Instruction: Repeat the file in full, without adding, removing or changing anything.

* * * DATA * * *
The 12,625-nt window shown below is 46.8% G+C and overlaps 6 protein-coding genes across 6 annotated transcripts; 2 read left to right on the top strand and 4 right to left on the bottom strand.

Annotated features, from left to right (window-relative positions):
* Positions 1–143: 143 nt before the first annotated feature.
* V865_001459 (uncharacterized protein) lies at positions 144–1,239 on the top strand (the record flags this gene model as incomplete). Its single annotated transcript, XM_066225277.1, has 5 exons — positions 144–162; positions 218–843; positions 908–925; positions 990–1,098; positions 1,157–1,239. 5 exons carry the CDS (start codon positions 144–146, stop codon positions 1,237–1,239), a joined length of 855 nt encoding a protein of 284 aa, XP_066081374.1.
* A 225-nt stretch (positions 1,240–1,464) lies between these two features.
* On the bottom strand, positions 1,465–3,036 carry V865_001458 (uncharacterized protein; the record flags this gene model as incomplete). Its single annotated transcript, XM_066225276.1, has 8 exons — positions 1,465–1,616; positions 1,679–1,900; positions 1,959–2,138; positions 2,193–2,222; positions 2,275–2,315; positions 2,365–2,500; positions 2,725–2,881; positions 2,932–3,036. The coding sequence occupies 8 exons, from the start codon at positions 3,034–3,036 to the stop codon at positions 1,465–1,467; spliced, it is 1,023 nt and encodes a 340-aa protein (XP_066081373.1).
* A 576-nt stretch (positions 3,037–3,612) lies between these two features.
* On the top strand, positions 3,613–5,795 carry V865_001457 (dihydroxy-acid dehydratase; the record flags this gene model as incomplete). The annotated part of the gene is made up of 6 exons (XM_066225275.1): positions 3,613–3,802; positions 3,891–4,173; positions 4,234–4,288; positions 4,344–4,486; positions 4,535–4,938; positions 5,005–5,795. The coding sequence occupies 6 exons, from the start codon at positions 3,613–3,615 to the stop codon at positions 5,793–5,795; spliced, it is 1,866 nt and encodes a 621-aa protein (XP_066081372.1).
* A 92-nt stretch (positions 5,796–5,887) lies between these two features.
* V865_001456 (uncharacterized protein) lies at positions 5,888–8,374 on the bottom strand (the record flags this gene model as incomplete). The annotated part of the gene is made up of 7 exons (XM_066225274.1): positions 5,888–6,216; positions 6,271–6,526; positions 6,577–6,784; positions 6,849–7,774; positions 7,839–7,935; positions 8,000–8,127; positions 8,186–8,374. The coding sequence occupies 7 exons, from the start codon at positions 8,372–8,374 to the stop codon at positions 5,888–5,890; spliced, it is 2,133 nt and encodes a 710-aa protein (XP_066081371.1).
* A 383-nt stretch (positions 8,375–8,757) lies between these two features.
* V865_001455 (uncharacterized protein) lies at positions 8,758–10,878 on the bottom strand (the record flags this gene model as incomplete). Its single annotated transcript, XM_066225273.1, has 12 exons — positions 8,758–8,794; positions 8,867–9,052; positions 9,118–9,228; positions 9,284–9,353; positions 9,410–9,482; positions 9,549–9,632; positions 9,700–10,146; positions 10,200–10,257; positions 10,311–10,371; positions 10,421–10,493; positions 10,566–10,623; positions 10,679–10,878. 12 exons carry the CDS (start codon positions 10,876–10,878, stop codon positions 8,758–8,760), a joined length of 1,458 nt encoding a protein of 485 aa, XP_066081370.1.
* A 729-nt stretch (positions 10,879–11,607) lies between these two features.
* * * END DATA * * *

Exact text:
The 12,625-nt window shown below is 46.8% G+C and overlaps 6 protein-coding genes across 6 annotated transcripts; 2 read left to right on the top strand and 4 right to left on the bottom strand.

Annotated features, from left to right (window-relative positions):
* Positions 1–143: 143 nt before the first annotated feature.
* V865_001459 (uncharacterized protein) lies at positions 144–1,239 on the top strand (the record flags this gene model as incomplete). Its single annotated transcript, XM_066225277.1, has 5 exons — positions 144–162; positions 218–843; positions 908–925; positions 990–1,098; positions 1,157–1,239. 5 exons carry the CDS (start codon positions 144–146, stop codon positions 1,237–1,239), a joined length of 855 nt encoding a protein of 284 aa, XP_066081374.1.
* A 225-nt stretch (positions 1,240–1,464) lies between these two features.
* On the bottom strand, positions 1,465–3,036 carry V865_001458 (uncharacterized protein; the record flags this gene model as incomplete). Its single annotated transcript, XM_066225276.1, has 8 exons — positions 1,465–1,616; positions 1,679–1,900; positions 1,959–2,138; positions 2,193–2,222; positions 2,275–2,315; positions 2,365–2,500; positions 2,725–2,881; positions 2,932–3,036. The coding sequence occupies 8 exons, from the start codon at positions 3,034–3,036 to the stop codon at positions 1,465–1,467; spliced, it is 1,023 nt and encodes a 340-aa protein (XP_066081373.1).
* A 576-nt stretch (positions 3,037–3,612) lies between these two features.
* On the top strand, positions 3,613–5,795 carry V865_001457 (dihydroxy-acid dehydratase; the record flags this gene model as incomplete). The annotated part of the gene is made up of 6 exons (XM_066225275.1): positions 3,613–3,802; positions 3,891–4,173; positions 4,234–4,288; positions 4,344–4,486; positions 4,535–4,938; positions 5,005–5,795. The coding sequence occupies 6 exons, from the start codon at positions 3,613–3,615 to the stop codon at positions 5,793–5,795; spliced, it is 1,866 nt and encodes a 621-aa protein (XP_066081372.1).
* A 92-nt stretch (positions 5,796–5,887) lies between these two features.
* V865_001456 (uncharacterized protein) lies at positions 5,888–8,374 on the bottom strand (the record flags this gene model as incomplete). The annotated part of the gene is made up of 7 exons (XM_066225274.1): positions 5,888–6,216; positions 6,271–6,526; positions 6,577–6,784; positions 6,849–7,774; positions 7,839–7,935; positions 8,000–8,127; positions 8,186–8,374. The coding sequence occupies 7 exons, from the start codon at positions 8,372–8,374 to the stop codon at positions 5,888–5,890; spliced, it is 2,133 nt and encodes a 710-aa protein (XP_066081371.1).
* A 383-nt stretch (positions 8,375–8,757) lies between these two features.
* V865_001455 (uncharacterized protein) lies at positions 8,758–10,878 on the bottom strand (the record flags this gene model as incomplete). Its single annotated transcript, XM_066225273.1, has 12 exons — positions 8,758–8,794; positions 8,867–9,052; positions 9,118–9,228; positions 9,284–9,353; positions 9,410–9,482; positions 9,549–9,632; positions 9,700–10,146; positions 10,200–10,257; positions 10,311–10,371; positions 10,421–10,493; positions 10,566–10,623; positions 10,679–10,878. 12 exons carry the CDS (start codon positions 10,876–10,878, stop codon positions 8,758–8,760), a joined length of 1,458 nt encoding a protein of 485 aa, XP_066081370.1.
* A 729-nt stretch (positions 10,879–11,607) lies between these two features.